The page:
Ten percent of external IT spend shifts to the cloud - Gartner
22 September 2010 | 2511 views | 0
Cloud-computing services consumed from external service providers (ESPs) are estimated to be 10.2 per cent of the spending on external IT services, according to a worldwide survey by Gartner, Inc.
From April through July 2010, Gartner surveyed 1,587 respondents in 40 countries to understand general IT spending trends and spending on key initiatives such as cloud computing. Participants were IT budget management professionals (CIOs, IT VPs, IT directors, IT managers, etc.). Four hundred eighty-four respondents participated in the drill-down on cloud computing and were asked how their organisation's current budget for cloud computing was distributed, as well as what their estimate was for spending next year.
"The cloud market is evolving rapidly, with 39 per cent of survey respondents worldwide indicating they allocated IT budget to cloud computing as a key initiative for their organisation," said Bob Igou, research director at Gartner. "One-third of the spending on cloud computing is a continuation from the previous budget year, a further third is incremental spending that is new to the budget, and 14 per cent is spending that was diverted from a different budget category in the previous year."
Forty-six per cent of respondents with budget allocated to cloud computing indicated they planned to increase the use of cloud services from external providers. Gartner analysts said there is a shift toward the "utility" approach for noncore services, and increased investment in core functionality, often closely aligned with competitive differentiation.
More respondents expected an increase in spending for private cloud implementations that are for internal or restricted use of the enterprise (43 per cent) than those that are for external and/or public use (32 per cent).
"Overall, these are healthy investment trends for cloud computing. This is yet another trend that indicates a shift in spending from traditional IT assets such as the data centre assets and a move toward assets that are accessed in the cloud," said Mr Igou. "The trends are good news for IT services providers that have professional services geared to implementing cloud environments and those that deliver cloud services. It is bad news for technology providers and IT services firms that are not investing and gearing up to deliver these new services seeing an increased demand by buyers."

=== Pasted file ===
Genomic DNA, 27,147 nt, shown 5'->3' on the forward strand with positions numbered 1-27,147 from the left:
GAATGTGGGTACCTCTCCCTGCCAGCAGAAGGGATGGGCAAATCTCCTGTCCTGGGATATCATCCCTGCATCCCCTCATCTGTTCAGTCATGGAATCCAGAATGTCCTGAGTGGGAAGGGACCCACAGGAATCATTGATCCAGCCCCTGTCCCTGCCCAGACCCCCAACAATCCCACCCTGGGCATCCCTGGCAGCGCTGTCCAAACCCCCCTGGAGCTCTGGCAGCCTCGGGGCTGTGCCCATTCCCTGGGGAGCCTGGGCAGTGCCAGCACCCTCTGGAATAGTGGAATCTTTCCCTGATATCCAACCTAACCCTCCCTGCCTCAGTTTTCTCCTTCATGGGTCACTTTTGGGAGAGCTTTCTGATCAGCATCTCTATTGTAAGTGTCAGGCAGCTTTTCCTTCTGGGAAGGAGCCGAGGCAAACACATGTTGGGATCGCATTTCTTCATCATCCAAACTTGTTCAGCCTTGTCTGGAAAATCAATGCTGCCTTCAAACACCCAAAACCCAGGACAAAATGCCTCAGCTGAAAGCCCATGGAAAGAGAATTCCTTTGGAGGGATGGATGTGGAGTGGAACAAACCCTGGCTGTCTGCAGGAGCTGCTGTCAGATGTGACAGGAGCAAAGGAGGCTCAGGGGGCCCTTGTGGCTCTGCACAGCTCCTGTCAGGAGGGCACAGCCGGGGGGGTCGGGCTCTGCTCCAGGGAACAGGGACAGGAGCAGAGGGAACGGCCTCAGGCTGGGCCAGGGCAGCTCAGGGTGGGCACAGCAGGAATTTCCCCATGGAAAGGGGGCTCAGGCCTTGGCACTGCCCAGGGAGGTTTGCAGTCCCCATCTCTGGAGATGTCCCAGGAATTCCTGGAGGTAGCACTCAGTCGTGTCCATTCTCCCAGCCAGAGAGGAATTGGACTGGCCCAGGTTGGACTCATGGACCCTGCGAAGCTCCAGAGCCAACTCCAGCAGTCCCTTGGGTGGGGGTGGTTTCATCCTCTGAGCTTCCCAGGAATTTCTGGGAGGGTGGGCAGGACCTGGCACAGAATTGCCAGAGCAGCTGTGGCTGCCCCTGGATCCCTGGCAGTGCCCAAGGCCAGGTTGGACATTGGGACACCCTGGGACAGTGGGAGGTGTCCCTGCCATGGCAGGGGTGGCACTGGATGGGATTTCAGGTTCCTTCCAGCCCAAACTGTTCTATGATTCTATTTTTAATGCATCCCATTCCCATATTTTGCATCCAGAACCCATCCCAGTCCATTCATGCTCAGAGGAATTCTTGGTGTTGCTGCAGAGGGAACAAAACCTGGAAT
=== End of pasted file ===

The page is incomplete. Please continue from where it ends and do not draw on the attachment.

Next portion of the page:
On a regional basis, Asia/Pacific, Europe, the Middle East and Africa (EMEA), and North America spent between 40 and 50 per cent of the cloud budget on cloud services from ESPs. Latin America was the exception, with a notably larger portion of budgets being spent on developing and implementing private and public cloud environments, reflecting the need to cater to the close business relationships and high-touch interactions that are characteristics of the Latin culture.
"Cloud-based IT services are evolving fast and differently in the countries and regions surveyed. Service marketing managers for IT services providers must be monitoring the contract value and intentions of customers for their service lines and cloud service offerings at the country and regional levels of their operations," said Mr Igou. "Demand is shifting from traditional proprietary and highly customised assets to ubiquitous assets that are accessed by customers. Service marketing and service delivery managers need to lead the curve of investment in the skills and capabilities of their service offerings, which means investing before having contracts."